“We’re at this precipice where we’re going from technology-driven solutions to solution-driven technologies,” said MetaVRse Co-Founder Alan Smithson. “We get really hyped up about the technology but … we’re going to see these verticals really led by subject matter experts, not tech experts.”

The Challenges Facing “XR Industries”

As the kind of industry that Smithson predicted is materializing, “XR industries” – a term that some panelists questioned – are currently a kind of conglomerate of XR experts and industry experts.

“We’re all competing for very specialized talent,” Red Threads Strategy Consulting Group CEO Vivian Chan said in a panel titled “Creating Healthy Culture Around WebXR.” “Even though we’re in a high-growth, highly competitive market, we still need to make those [team-building] moments if we’re going to play.”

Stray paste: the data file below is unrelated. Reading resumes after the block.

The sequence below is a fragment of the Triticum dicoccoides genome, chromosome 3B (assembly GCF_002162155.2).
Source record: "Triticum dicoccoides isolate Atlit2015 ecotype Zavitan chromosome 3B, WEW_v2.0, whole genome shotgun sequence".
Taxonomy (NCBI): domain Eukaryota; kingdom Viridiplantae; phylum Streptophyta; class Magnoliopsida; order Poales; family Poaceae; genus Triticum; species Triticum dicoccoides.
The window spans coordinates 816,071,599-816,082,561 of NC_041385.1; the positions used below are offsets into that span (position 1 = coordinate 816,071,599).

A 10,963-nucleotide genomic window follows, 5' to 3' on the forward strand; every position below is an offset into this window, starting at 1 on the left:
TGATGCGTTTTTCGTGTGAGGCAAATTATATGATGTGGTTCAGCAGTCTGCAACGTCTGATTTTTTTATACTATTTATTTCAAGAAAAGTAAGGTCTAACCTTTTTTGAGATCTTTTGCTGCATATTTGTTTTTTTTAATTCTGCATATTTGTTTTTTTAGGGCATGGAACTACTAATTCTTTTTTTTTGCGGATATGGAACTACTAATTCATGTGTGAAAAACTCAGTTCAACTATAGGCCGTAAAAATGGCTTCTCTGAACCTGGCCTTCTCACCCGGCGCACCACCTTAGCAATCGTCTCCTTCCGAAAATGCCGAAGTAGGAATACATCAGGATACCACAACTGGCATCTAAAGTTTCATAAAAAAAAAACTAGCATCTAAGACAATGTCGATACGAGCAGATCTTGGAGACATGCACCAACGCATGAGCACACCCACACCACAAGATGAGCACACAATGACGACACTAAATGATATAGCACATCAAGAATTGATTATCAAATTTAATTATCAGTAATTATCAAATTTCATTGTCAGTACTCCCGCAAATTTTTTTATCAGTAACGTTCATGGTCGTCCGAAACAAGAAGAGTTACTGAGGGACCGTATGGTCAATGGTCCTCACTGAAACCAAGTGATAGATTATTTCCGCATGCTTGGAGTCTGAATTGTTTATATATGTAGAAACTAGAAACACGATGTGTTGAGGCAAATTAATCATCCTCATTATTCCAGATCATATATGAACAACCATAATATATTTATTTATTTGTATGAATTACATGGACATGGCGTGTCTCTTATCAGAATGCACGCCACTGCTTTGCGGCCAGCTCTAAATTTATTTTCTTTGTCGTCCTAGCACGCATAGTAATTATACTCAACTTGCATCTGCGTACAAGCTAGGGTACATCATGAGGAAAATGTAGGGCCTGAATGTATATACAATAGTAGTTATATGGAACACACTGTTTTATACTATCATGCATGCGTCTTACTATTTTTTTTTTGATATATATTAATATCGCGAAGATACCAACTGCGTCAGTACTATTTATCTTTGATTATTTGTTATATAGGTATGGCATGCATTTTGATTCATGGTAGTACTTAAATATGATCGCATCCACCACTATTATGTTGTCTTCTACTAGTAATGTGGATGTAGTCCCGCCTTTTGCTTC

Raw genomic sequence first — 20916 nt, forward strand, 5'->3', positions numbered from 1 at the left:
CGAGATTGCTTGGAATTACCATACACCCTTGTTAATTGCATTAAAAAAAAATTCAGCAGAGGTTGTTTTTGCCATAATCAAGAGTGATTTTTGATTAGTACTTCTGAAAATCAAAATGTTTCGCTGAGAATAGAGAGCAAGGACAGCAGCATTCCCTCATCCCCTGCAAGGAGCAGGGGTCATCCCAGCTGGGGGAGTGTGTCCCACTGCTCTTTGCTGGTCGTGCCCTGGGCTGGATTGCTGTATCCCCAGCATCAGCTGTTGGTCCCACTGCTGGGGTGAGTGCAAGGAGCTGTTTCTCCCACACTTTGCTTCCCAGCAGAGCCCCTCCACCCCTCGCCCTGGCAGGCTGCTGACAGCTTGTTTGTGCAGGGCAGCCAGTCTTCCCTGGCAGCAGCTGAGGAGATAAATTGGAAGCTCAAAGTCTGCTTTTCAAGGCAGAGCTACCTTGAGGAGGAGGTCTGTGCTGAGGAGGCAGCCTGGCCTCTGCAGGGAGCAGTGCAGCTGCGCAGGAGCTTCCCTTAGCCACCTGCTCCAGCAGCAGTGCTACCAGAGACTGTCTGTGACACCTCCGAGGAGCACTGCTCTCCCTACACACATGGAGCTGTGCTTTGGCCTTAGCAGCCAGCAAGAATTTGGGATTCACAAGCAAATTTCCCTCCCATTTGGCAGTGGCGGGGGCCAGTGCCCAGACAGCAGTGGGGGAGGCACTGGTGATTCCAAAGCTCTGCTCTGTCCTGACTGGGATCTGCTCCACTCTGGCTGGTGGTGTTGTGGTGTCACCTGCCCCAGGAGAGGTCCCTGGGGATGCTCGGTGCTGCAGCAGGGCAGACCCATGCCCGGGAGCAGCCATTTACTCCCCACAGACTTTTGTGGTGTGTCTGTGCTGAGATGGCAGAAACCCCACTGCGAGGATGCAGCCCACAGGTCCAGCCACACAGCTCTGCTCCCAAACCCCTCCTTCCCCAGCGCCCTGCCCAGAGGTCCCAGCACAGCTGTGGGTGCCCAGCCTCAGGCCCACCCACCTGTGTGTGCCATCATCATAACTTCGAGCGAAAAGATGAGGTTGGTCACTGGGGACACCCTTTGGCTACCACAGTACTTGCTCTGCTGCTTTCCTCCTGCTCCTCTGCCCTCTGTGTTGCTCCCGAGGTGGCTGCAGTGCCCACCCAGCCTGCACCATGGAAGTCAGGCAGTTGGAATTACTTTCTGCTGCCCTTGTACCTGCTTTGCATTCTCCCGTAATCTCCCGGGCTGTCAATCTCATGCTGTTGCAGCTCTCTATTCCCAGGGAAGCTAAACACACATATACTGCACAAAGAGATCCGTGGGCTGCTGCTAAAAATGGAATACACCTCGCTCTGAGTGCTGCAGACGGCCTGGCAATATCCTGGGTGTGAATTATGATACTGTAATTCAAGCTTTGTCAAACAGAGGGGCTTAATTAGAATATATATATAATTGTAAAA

Creating Healthy Culture Around WebXR - WebXR Business Summit

Between this and all industries including XR being increasingly remote, XR companies have some major company culture obstacles.

“We’ve become more virtual in the last year-and-a-half than we did in the last ten, and it’s largely this industry that has driven that change,” Black Technology Mentorship Program founder Christopher Lafayette said. “We didn’t know that this was going to happen.”

Like all of the challenges in XR, this is also an opportunity. Virbela President and Co-Founder Alex Howland described how Virbela’s own team exists entirely on their own remote work platform. This allows them to encounter the same potential bugs and improvement opportunities that their users encounter.

“If we can’t get culture right, we shouldn’t expect our customers to get culture right,” said Howland.

The Connection to E-Commerce and Crypto

WebXR doesn’t just support business, it is business. It is increasingly becoming its own economy. Internet commerce is an inherent part of the materializing metaverse, as are peer-to-peer transactions and user economies. These were the topics for the “Immersive E-Commerce and Crypto-Economic Infrastructure” panel discussion.